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# Presented By: ang ling poh ong mei yean soo pei zhi - PowerPoint PPT Presentation

QIM 511 SPSS : Chi-Square Test. Presented By : ang ling poh ong mei yean soo pei zhi. Nonparametric Techniques. Is used when having serious violations of distribution assumptions or not normal Appropriate for data measured on scales that are not interval or ratio.

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SPSS: Chi-Square Test

### Presented By:ang ling pohongmei yeansoopeizhi

• Is used when having serious violations of distribution assumptions or not normal

• Appropriate for data measured on scales that are not interval or ratio.

• Selection of nonparametric techniques are:

• Chi-square tests

• Mann-Whitney test

• Wilcoxon signed-rank test

• Kruskal-Wallis test

• Friedman test

• Spearman’s rank-order correlation

• 2 Main types

• 3 assumptions to deal before conducting chi-square tests:

• Random sampling

• Independence of observations

• Size of expected frequencies

• used to compare observed and expected frequencies in each category.

• sample size is usually small

• Steps to conduct chi-square test for goodness of fit:

• Click on Weight Cases to open the dialogue box

• Click on the Weight cases by radio button

• Select the relevant variable and move to Frequency Variable

• Click on Nonparametric Tests and then Chi Square

• Select the required variable to move into Test Variable List box

• You can see from the output that the chi-square value is no significant (p > .05).

Example

Color preference of 150 people, p < 0.05

Color preference of 150 people

Calculate chi-square percentage or ratios.

2 = Chi-square

O = Observed frequency

E = Expected frequency

k = number of categories, groupings, or possible outcomes

Calculate chi-square percentage or ratios.

2 = 26.95

Calculate Degrees of freedom ( percentage or ratios.df)

• Refers to the number of values that are free to vary after restriction has been placed on data.

• Defined as N- 1, the number in the group minus one restriction.

df = N – 1

= 5 – 1

= 4

Critical percentage or ratios.2 values

2 = 26.95 , df = 4 , p < 0.05

• If chi-square value is bigger than critical value, reject null hypothesis.

• If chi-square value is smaller than critical value, fail to reject null hypothesis.

Critical 2

Chi-square Test for Relatedness or Independence percentage or ratios.

• Used to evaluate group differences when the test variable is nominal, dichotomous, ordinal, or grouped interval.

• A test of the influence or impact that a subject’s value on one variable has on the same subject’s value for a second variable.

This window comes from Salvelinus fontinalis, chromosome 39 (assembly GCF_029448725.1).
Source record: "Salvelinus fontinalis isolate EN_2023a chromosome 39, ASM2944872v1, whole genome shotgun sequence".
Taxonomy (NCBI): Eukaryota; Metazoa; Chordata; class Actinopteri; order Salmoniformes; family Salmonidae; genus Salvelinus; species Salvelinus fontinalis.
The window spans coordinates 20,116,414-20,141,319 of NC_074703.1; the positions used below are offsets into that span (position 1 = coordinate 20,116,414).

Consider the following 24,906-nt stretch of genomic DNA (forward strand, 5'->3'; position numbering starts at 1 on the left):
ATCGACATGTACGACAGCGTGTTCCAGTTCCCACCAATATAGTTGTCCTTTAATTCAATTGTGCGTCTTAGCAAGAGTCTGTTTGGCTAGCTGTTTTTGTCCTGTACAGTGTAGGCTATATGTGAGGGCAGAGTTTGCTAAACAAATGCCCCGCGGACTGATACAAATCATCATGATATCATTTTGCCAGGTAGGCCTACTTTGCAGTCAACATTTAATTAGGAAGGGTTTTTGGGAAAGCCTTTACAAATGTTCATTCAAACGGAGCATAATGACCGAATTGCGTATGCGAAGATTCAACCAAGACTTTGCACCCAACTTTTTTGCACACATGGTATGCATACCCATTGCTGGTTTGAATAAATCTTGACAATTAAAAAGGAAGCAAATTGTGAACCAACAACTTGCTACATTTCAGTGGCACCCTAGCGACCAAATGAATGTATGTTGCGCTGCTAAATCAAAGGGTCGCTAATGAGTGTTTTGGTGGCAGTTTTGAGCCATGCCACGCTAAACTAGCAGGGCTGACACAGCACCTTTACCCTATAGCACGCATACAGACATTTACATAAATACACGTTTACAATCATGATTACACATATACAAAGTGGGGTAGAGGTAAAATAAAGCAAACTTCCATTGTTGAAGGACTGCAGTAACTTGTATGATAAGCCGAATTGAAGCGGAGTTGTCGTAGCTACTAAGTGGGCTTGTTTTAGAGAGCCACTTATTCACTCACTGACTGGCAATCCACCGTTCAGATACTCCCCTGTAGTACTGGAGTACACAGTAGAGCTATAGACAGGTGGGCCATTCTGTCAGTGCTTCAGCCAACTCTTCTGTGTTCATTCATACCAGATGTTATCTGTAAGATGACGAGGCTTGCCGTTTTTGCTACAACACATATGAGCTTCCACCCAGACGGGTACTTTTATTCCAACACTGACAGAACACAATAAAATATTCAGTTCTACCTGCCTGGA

Chi-square Test for Relatedness or Independence percentage or ratios.

• Steps to conduct chi-square test for goodness of fit:

• Click on Descriptive Statistics and then Crosstabs

• Select a row and column variable to move into the respective box

• Click on Statistics command pushbutton to open Crosstabs: Statistics subdialogue box

• Click on the Chi-square check box then Continue

• Click on the Cells subdialogue box

• In the Counts box, click on the Observed and Expected check boxes

• In the Percentages box, click on the Row, Column andTotal check boxes

• Click on Continue and then OK.

Interpreting Chi square test for Relatedness or Independence percentage or ratios.

Example

Incidence of three types of malaria in three tropical regions.

H0 : The two categorical variables are independent.

H1. : The two categorical variables are related.

Calculate expected frequency percentage or ratios.

e = expected frequency

c = frequency for that column

r = frequency for that row

n = total number of subjects in study

Calculate expected frequency percentage or ratios.

90 x 86

e =

250

= 30.96

Calculate chi-square percentage or ratios.

2 = 125.516

Calculate Degrees of freedom ( percentage or ratios.df)

df = (r-1)(c-1)

= (3-1)(3-1)

= (2)(2)

= 4

r = number of categories in the row variable

c = number of categories in the column variable

Find critical percentage or ratios.2 values

2 = 125.516 , df = 4 , p < 0.05

Critical 2

Chi-square value is bigger than critical chi-square value, reject null hypothesis.

REFERENCES percentage or ratios.

• Green, S. B., Salkind, N. J., & Akey, T. M. (2000). Using SPSS for Windows: Analyzing and understanding data (2nd ed.). New Jersey: Prentice Hall.

• Coakes, S. J., Steed, L., & Ong, C. (2010). SPSS:analysis without anguish: version 17.0 for Windows (Version 17.0 ed.). McDougall Street, Milton, Qld: John Wiley & Sons Australia, Ltd.

• Hinkle, Wiersma, & Jurs. Chi-square test for goodness of fit. Retrieved from http://www.phy.ilstu.edu/slh/chi-square.pdf

• Penn State Lehigh Valley. Chi-square test. Retrieved 9 March, 2011, from http://www2.lv.psu.edu/jxm57/irp/chisquar.html